Wireless LAN Requirements
Make as efficient use as possible of the wireless medium.
Provide data rates fast enough to not hinder users.
- Make the network invisible.

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Number of nodes
May need to support hundreds of nodes across multiple cells.
Difficult scenarios:
Many users in a lecture halls, several
smartphones watching videos.
Connection to a backbone LAN to the Internet
Service area
Diameter of 100 to 300 meters
Battery power consumption
Do not require battery-powered workstations to constantly transmit.
- No constant monitoring of CMs.
- No frequent handshakes or keepalives.
Allow workstations to not use transmission power when not using
the network.
Transmission robustness and security
Prevent problems with interference.
Prevent eavesdropping and many other possible security problems.
Since operated by end-users, make configuration easy.
- So that users do not inadvertently leave security features turned
Collocated network operation
Allow two or more WLANs to operate in the same area.
License-free operation
Do not need to buy licenses to operate.
Enable mobile stations to move from one cell to another.
Dynamic configuration
Permit addition, deletion, and relocation of end systems.
In a dynamic or automatic way.
Without disruption to end users.

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The following diagram provides a useful illustration to compare wired,

wireless, and mobile data networks.

Wireless LAN Physical Layer Technology

Spread Spectrum
Method allowed when using unlicensed frequency bands.
Spreads a signal across a wide bandwidth.
- But not very strong at any one frequency.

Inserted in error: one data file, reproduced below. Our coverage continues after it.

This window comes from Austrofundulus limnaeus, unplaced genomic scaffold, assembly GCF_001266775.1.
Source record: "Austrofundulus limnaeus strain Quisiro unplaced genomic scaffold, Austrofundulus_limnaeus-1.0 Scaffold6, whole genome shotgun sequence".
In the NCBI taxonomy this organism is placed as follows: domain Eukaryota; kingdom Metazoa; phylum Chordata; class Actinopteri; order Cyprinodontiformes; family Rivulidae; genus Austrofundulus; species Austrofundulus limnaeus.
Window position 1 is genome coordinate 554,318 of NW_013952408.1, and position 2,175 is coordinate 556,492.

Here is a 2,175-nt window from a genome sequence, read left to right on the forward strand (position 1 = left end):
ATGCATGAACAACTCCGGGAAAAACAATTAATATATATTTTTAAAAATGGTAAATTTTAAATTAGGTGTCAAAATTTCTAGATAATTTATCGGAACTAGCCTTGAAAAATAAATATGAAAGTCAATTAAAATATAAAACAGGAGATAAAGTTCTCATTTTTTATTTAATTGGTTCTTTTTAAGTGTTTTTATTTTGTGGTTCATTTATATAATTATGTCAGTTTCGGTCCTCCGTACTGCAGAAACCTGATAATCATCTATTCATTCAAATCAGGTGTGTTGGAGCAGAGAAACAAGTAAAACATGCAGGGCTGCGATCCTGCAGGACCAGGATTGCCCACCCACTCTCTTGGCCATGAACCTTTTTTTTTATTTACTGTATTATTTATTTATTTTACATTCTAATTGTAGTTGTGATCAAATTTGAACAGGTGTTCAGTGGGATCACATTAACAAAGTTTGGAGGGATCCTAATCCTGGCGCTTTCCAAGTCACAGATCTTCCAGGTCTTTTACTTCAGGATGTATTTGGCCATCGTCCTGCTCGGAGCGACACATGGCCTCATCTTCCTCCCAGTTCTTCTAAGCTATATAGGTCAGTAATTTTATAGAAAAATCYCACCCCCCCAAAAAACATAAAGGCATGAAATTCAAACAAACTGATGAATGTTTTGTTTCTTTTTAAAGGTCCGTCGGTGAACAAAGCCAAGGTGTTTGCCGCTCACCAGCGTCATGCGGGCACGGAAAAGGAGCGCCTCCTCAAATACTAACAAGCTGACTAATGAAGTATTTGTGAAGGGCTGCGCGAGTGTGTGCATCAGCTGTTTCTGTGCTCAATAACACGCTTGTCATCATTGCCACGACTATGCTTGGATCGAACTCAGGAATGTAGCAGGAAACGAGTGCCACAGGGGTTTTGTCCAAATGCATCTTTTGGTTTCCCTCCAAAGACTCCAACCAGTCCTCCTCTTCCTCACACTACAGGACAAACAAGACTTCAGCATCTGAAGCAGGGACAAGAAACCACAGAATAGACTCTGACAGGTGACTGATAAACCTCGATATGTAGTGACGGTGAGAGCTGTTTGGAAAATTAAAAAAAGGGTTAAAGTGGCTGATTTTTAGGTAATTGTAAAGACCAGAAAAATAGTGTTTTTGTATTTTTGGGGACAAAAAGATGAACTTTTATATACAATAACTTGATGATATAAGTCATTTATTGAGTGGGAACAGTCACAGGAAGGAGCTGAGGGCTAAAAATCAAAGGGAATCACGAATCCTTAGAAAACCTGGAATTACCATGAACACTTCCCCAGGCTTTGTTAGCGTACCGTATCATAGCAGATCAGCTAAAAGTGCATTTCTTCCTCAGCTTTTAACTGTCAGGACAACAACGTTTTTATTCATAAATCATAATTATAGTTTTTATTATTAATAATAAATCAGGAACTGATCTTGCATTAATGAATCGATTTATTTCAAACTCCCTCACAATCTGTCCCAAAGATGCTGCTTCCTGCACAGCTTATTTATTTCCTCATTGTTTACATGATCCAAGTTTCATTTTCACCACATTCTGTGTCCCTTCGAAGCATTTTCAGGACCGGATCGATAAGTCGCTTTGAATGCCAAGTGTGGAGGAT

- Allows many uncoordinated sources to use the same bandwidth.
CDMA and OFDM are used.

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II. The IEEE 802 Architecture

The Institute of Electrical and Electronics Engineers
A technical, professional, and student society.
Publishes many journals and magazines.
Also has developed a few technical standards.
Most notably Local Area Network standards.
Ethernet (802.3) and others.
802.11 is the working group for Wireless LANs
Created by the IEEE LAN /MAN Standards Committee (LMSC)
Started in 1980
Working Groups (those of most interest to us in bold)1
802.1 Higher Layer LAN Protocols Working Group (active)
802.2 Logical Link Control (LLC) Working Group (inactive)
802.3 Ethernet Group (active) standard for wired LANs
802.4 Token Bus Working Group (disbanded)
802.5 Token Ring Working Group (inactive)
802.6 Metropolitan Area Network (MAN) Working Group (disbanded)
802.7 BroadBand Technical Adv. Group (BBTAG) (disbanded)
802.8 Fiber Optic Technical Adv. Group (FOTAG) (disbanded)
802.9 Integrated Services LAN (ISLAN) Working Group (disbanded)
802.10 Standard for Interoperable LAN Security (SILS) Working Group
** 802.11 Wireless LAN (WLAN) Working Group (active)
802.12 Demand Priority Working Group (disbanded)
802.14 Cable Modem Working Group Working Group (disbanded)
** 802.15 Wireless Personal Area Network (WPAN) Working Group (active)
Personal Area Networks or short distance wireless networks for devices
such as PCs, Personal Digital Assistants (PDAs), peripherals, cell phones,
pagers, and consumer electronics
802.16 Broadband Wireless Access (BBWA) Working Group (active)